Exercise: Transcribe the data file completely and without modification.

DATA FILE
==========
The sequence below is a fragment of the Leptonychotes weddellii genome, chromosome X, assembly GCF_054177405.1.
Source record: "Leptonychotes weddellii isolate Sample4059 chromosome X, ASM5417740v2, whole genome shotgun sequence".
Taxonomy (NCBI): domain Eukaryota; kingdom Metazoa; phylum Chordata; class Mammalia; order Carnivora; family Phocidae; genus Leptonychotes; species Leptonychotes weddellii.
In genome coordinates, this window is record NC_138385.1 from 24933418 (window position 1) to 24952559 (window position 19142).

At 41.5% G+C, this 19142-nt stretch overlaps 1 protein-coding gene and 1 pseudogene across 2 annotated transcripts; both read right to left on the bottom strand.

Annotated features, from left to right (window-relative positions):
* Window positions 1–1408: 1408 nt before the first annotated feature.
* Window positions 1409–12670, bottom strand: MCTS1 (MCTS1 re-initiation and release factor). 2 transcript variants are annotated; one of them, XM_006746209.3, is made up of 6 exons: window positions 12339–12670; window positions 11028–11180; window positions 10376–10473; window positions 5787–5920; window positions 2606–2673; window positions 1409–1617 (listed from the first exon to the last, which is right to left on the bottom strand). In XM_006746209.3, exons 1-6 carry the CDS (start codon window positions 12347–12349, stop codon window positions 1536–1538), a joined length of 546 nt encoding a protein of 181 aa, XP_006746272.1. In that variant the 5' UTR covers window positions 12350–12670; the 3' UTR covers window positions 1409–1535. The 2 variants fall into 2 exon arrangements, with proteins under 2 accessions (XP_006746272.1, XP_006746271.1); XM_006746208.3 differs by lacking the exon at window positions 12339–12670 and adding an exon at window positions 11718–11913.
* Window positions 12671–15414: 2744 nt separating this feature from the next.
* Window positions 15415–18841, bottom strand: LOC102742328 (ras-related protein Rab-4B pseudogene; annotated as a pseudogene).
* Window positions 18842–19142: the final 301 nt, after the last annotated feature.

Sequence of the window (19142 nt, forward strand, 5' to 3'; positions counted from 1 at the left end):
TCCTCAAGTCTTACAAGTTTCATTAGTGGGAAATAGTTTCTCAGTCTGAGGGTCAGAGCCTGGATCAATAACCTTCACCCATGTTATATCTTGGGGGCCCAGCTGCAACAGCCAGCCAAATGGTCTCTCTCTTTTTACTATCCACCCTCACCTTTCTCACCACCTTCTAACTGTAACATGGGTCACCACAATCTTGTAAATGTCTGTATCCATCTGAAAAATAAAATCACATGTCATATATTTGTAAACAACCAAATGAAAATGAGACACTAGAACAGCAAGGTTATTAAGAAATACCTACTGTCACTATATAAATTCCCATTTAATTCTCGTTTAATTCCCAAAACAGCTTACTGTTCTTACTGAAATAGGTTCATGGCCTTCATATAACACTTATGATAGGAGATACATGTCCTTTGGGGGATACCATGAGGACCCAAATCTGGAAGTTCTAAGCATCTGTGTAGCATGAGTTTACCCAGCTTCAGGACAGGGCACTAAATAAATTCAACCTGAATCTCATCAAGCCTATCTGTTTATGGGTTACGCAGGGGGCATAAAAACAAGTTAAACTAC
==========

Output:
The sequence below is a fragment of the Leptonychotes weddellii genome, chromosome X, assembly GCF_054177405.1.
Source record: "Leptonychotes weddellii isolate Sample4059 chromosome X, ASM5417740v2, whole genome shotgun sequence".
Taxonomy (NCBI): domain Eukaryota; kingdom Metazoa; phylum Chordata; class Mammalia; order Carnivora; family Phocidae; genus Leptonychotes; species Leptonychotes weddellii.
In genome coordinates, this window is record NC_138385.1 from 24933418 (window position 1) to 24952559 (window position 19142).

At 41.5% G+C, this 19142-nt stretch overlaps 1 protein-coding gene and 1 pseudogene across 2 annotated transcripts; both read right to left on the bottom strand.

Annotated features, from left to right (window-relative positions):
* Window positions 1–1408: 1408 nt before the first annotated feature.
* Window positions 1409–12670, bottom strand: MCTS1 (MCTS1 re-initiation and release factor). 2 transcript variants are annotated; one of them, XM_006746209.3, is made up of 6 exons: window positions 12339–12670; window positions 11028–11180; window positions 10376–10473; window positions 5787–5920; window positions 2606–2673; window positions 1409–1617 (listed from the first exon to the last, which is right to left on the bottom strand). In XM_006746209.3, exons 1-6 carry the CDS (start codon window positions 12347–12349, stop codon window positions 1536–1538), a joined length of 546 nt encoding a protein of 181 aa, XP_006746272.1. In that variant the 5' UTR covers window positions 12350–12670; the 3' UTR covers window positions 1409–1535. The 2 variants fall into 2 exon arrangements, with proteins under 2 accessions (XP_006746272.1, XP_006746271.1); XM_006746208.3 differs by lacking the exon at window positions 12339–12670 and adding an exon at window positions 11718–11913.
* Window positions 12671–15414: 2744 nt separating this feature from the next.
* Window positions 15415–18841, bottom strand: LOC102742328 (ras-related protein Rab-4B pseudogene; annotated as a pseudogene).
* Window positions 18842–19142: the final 301 nt, after the last annotated feature.

Sequence of the window (19142 nt, forward strand, 5' to 3'; positions counted from 1 at the left end):
TCCTCAAGTCTTACAAGTTTCATTAGTGGGAAATAGTTTCTCAGTCTGAGGGTCAGAGCCTGGATCAATAACCTTCACCCATGTTATATCTTGGGGGCCCAGCTGCAACAGCCAGCCAAATGGTCTCTCTCTTTTTACTATCCACCCTCACCTTTCTCACCACCTTCTAACTGTAACATGGGTCACCACAATCTTGTAAATGTCTGTATCCATCTGAAAAATAAAATCACATGTCATATATTTGTAAACAACCAAATGAAAATGAGACACTAGAACAGCAAGGTTATTAAGAAATACCTACTGTCACTATATAAATTCCCATTTAATTCTCGTTTAATTCCCAAAACAGCTTACTGTTCTTACTGAAATAGGTTCATGGCCTTCATATAACACTTATGATAGGAGATACATGTCCTTTGGGGGATACCATGAGGACCCAAATCTGGAAGTTCTAAGCATCTGTGTAGCATGAGTTTACCCAGCTTCAGGACAGGGCACTAAATAAATTCAACCTGAATCTCATCAAGCCTATCTGTTTATGGGTTACGCAGGGGGCATAAAAACAAGTTAAACTAC